Good hockey cubs beat the teams below them in the standings, and that’s what the St. Albert Steel did last weekend.
In a pair of north division road games, the sixth-place Steel (13-15-1-2) outscored the last-place Drayton Valley Thunder (5-22-1-2) 8-6 Friday and the next night edged the seventh-place Lloydminster Bobcats (10-17-0-4) 6-5 in the Alberta Junior Hockey League.
The Steel have now banked seven out of a possible eight points in their last four games while running their record to 4-5-0-1 in their last 10 games.
The Steel start a four-game home-stand Friday at Performance Arena against the Thunder at 7 p.m. At 2:30 p.m. Sunday they host the fourth-place Bonnyville Pontiacs (19-13).
In the Border City, the Steel rallied to defeat the Bobcats on third period goals by Spencer Pommells (fifth in 11 games) at 14:48 and Bryce Williamson (22nd) at 18:49.
Period scores were 2-1 Bobcats after the first and 4-4 after the second. Steel starter Mark Kotylak was pulled with 4:19 left in the first after the Bobcats made it 2-0 on 11 shots. Chris Sharkey faced 19 shots the rest of the way while picking up his third AJHL win. Shots overall were 33-30 for St. Albert.
Dan Carr (21st), Tyler Porteous (first AJHL goal), Reed Linaker (16th) with his 10th power play goal of the season and Rob Zandbeek (fourth) also scored.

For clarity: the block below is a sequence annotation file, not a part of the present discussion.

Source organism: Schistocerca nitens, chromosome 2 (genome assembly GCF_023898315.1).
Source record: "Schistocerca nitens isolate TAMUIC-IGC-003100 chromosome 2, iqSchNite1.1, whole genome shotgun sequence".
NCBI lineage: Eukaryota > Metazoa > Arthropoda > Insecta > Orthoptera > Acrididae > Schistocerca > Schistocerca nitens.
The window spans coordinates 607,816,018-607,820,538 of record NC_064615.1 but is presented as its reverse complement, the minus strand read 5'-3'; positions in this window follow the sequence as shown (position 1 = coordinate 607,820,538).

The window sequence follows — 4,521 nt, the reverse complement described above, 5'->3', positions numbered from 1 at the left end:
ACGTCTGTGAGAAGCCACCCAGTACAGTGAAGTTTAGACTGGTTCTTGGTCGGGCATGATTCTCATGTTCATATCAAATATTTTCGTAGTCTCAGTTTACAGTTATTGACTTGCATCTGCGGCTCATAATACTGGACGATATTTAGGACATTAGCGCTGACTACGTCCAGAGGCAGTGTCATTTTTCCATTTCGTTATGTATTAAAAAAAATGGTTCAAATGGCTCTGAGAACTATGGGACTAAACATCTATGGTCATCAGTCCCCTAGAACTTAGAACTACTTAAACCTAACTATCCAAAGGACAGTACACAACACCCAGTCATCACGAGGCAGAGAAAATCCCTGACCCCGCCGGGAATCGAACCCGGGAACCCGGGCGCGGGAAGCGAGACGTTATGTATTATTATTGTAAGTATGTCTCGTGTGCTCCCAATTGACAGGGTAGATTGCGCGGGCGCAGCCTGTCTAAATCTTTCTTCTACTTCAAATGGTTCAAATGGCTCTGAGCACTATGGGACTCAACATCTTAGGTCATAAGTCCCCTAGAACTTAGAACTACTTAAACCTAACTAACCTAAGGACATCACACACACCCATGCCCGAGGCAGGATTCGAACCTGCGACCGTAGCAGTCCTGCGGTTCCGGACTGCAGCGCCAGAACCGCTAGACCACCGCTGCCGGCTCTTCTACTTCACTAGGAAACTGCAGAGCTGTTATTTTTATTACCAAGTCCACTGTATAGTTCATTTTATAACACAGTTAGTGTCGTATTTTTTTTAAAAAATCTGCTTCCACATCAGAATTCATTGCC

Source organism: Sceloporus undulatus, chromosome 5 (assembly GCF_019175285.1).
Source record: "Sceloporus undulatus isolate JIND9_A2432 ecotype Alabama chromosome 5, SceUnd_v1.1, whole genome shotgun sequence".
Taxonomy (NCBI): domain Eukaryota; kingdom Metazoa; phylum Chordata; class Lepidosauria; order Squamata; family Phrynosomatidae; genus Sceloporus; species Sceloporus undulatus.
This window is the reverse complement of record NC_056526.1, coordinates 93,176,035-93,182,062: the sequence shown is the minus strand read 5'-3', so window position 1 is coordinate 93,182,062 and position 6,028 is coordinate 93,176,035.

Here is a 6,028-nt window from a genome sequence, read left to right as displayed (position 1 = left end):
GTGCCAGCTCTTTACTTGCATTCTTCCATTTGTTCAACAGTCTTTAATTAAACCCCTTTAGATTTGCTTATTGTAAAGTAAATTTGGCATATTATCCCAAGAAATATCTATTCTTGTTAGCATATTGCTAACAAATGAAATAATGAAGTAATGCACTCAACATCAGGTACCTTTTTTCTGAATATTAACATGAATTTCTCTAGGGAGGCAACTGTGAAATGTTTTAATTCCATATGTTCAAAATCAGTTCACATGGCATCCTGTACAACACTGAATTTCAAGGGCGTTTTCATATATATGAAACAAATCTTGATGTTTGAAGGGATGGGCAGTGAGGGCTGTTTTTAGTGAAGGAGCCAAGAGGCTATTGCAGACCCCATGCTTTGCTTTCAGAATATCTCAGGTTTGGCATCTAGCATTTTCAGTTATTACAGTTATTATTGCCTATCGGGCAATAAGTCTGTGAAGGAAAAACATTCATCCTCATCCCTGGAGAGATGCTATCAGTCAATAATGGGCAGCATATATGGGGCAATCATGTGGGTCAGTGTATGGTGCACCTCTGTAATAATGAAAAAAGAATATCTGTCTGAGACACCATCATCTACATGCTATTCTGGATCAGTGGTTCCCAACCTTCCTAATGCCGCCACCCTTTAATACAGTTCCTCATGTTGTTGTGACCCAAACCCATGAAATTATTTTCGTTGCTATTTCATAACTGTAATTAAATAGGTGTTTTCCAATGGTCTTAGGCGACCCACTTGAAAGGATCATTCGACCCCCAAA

The night before in Drayton Valley, a five-goal explosion in the third period propelled the Steel to victory. A pair by Carr early in the third, including his 10th PP goal, put the Steel in front 5-3. Linaker led all Steel scorers with two goals and two assists. Bob Pond (second), Phil Gervais (sixth), Williamson and Taylor Fraser (sixth) on the PP also tallied. The Thunder outshot the Steel 43-33. Kotylak stopped 17 of 18 shots in the first en route to his 10th win. The Thunder scored twice late in the game to make it look respectable.
At today’s press conference at Servus Credit Union Place, the Canadian Curling Association is expected to announce the Continental Cup of Curling is coming to St. Albert in January of 2011, coinciding with the city‘s 150th birthday celebrations.
The Continental Cup is billed as the Ryder Cup of curling — North America versus the world. Players compete in men’s, women’s and mixed events, including a skins game, which challenge the skills of the game’s premier shotmakers.
The last Continental Cup was staged in 2008 at Camrose. It made its debut in 2002 and has been contested six times, all in Canada.